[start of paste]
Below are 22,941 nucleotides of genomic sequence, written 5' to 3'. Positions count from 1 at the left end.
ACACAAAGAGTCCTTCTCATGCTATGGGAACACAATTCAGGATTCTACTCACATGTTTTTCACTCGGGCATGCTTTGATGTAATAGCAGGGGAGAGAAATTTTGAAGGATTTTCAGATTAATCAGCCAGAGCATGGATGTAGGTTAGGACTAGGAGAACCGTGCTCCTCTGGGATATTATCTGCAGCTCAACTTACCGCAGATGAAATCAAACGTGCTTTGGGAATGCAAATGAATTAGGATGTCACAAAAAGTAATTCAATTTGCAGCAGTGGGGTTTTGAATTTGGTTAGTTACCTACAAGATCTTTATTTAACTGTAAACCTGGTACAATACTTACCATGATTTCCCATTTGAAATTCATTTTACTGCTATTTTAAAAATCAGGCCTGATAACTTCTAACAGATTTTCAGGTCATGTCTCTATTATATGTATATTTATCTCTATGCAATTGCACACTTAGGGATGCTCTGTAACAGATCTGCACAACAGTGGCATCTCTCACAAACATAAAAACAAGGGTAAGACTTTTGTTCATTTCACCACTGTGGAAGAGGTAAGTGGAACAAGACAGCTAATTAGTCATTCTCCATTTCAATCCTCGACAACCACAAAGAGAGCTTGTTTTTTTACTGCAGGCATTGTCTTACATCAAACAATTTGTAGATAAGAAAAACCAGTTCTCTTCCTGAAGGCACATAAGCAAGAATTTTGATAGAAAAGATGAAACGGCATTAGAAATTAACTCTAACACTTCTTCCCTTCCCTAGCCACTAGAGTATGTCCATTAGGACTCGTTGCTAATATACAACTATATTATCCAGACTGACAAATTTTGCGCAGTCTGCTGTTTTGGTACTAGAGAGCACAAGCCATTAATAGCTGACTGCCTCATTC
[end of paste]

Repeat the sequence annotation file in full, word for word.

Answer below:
Below are 22,941 nucleotides of genomic sequence, written 5' to 3'. Positions count from 1 at the left end.
ACACAAAGAGTCCTTCTCATGCTATGGGAACACAATTCAGGATTCTACTCACATGTTTTTCACTCGGGCATGCTTTGATGTAATAGCAGGGGAGAGAAATTTTGAAGGATTTTCAGATTAATCAGCCAGAGCATGGATGTAGGTTAGGACTAGGAGAACCGTGCTCCTCTGGGATATTATCTGCAGCTCAACTTACCGCAGATGAAATCAAACGTGCTTTGGGAATGCAAATGAATTAGGATGTCACAAAAAGTAATTCAATTTGCAGCAGTGGGGTTTTGAATTTGGTTAGTTACCTACAAGATCTTTATTTAACTGTAAACCTGGTACAATACTTACCATGATTTCCCATTTGAAATTCATTTTACTGCTATTTTAAAAATCAGGCCTGATAACTTCTAACAGATTTTCAGGTCATGTCTCTATTATATGTATATTTATCTCTATGCAATTGCACACTTAGGGATGCTCTGTAACAGATCTGCACAACAGTGGCATCTCTCACAAACATAAAAACAAGGGTAAGACTTTTGTTCATTTCACCACTGTGGAAGAGGTAAGTGGAACAAGACAGCTAATTAGTCATTCTCCATTTCAATCCTCGACAACCACAAAGAGAGCTTGTTTTTTTACTGCAGGCATTGTCTTACATCAAACAATTTGTAGATAAGAAAAACCAGTTCTCTTCCTGAAGGCACATAAGCAAGAATTTTGATAGAAAAGATGAAACGGCATTAGAAATTAACTCTAACACTTCTTCCCTTCCCTAGCCACTAGAGTATGTCCATTAGGACTCGTTGCTAATATACAACTATATTATCCAGACTGACAAATTTTGCGCAGTCTGCTGTTTTGGTACTAGAGAGCACAAGCCATTAATAGCTGACTGCCTCATTC